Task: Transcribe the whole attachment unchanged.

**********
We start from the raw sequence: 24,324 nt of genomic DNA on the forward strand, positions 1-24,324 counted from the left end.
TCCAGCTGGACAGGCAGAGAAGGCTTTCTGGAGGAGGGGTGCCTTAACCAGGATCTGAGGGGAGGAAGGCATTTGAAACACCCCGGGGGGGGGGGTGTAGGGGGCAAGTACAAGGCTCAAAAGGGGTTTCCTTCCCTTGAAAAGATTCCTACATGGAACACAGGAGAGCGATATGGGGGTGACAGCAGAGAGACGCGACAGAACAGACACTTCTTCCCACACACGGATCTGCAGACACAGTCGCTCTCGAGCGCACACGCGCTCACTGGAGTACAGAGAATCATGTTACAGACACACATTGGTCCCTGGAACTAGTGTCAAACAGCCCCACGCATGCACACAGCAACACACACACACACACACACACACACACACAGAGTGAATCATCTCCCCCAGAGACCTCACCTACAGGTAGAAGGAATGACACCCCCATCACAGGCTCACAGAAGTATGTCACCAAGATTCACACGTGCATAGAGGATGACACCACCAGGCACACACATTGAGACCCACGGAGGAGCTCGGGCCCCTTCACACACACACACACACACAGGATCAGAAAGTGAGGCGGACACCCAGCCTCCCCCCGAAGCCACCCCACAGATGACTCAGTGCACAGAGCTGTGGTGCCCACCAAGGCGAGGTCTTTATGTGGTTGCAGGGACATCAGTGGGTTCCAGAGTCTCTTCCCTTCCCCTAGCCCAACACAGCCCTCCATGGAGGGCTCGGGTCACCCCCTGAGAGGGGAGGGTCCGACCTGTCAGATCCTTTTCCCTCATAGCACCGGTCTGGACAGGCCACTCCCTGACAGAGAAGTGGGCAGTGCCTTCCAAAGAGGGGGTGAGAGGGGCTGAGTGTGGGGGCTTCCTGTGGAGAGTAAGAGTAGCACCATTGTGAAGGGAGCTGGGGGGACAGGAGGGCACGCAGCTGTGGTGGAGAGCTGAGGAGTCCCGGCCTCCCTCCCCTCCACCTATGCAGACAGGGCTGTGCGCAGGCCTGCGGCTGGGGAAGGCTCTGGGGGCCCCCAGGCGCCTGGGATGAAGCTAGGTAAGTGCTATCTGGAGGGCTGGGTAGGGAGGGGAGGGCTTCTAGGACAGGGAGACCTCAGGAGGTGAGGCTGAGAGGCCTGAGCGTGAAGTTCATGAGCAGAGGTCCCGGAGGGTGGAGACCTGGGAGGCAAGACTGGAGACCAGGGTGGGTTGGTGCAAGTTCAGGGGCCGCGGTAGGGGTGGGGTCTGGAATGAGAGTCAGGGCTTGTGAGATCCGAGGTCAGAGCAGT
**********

We start from the raw sequence: 24,324 nt of genomic DNA on the forward strand, positions 1-24,324 counted from the left end.
TCCAGCTGGACAGGCAGAGAAGGCTTTCTGGAGGAGGGGTGCCTTAACCAGGATCTGAGGGGAGGAAGGCATTTGAAACACCCCGGGGGGGGGGGTGTAGGGGGCAAGTACAAGGCTCAAAAGGGGTTTCCTTCCCTTGAAAAGATTCCTACATGGAACACAGGAGAGCGATATGGGGGTGACAGCAGAGAGACGCGACAGAACAGACACTTCTTCCCACACACGGATCTGCAGACACAGTCGCTCTCGAGCGCACACGCGCTCACTGGAGTACAGAGAATCATGTTACAGACACACATTGGTCCCTGGAACTAGTGTCAAACAGCCCCACGCATGCACACAGCAACACACACACACACACACACACACACACACAGAGTGAATCATCTCCCCCAGAGACCTCACCTACAGGTAGAAGGAATGACACCCCCATCACAGGCTCACAGAAGTATGTCACCAAGATTCACACGTGCATAGAGGATGACACCACCAGGCACACACATTGAGACCCACGGAGGAGCTCGGGCCCCTTCACACACACACACACACACAGGATCAGAAAGTGAGGCGGACACCCAGCCTCCCCCCGAAGCCACCCCACAGATGACTCAGTGCACAGAGCTGTGGTGCCCACCAAGGCGAGGTCTTTATGTGGTTGCAGGGACATCAGTGGGTTCCAGAGTCTCTTCCCTTCCCCTAGCCCAACACAGCCCTCCATGGAGGGCTCGGGTCACCCCCTGAGAGGGGAGGGTCCGACCTGTCAGATCCTTTTCCCTCATAGCACCGGTCTGGACAGGCCACTCCCTGACAGAGAAGTGGGCAGTGCCTTCCAAAGAGGGGGTGAGAGGGGCTGAGTGTGGGGGCTTCCTGTGGAGAGTAAGAGTAGCACCATTGTGAAGGGAGCTGGGGGGACAGGAGGGCACGCAGCTGTGGTGGAGAGCTGAGGAGTCCCGGCCTCCCTCCCCTCCACCTATGCAGACAGGGCTGTGCGCAGGCCTGCGGCTGGGGAAGGCTCTGGGGGCCCCCAGGCGCCTGGGATGAAGCTAGGTAAGTGCTATCTGGAGGGCTGGGTAGGGAGGGGAGGGCTTCTAGGACAGGGAGACCTCAGGAGGTGAGGCTGAGAGGCCTGAGCGTGAAGTTCATGAGCAGAGGTCCCGGAGGGTGGAGACCTGGGAGGCAAGACTGGAGACCAGGGTGGGTTGGTGCAAGTTCAGGGGCCGCGGTAGGGGTGGGGTCTGGAATGAGAGTCAGGGCTTGTGAGATCCGAGGTCAGAGCAGT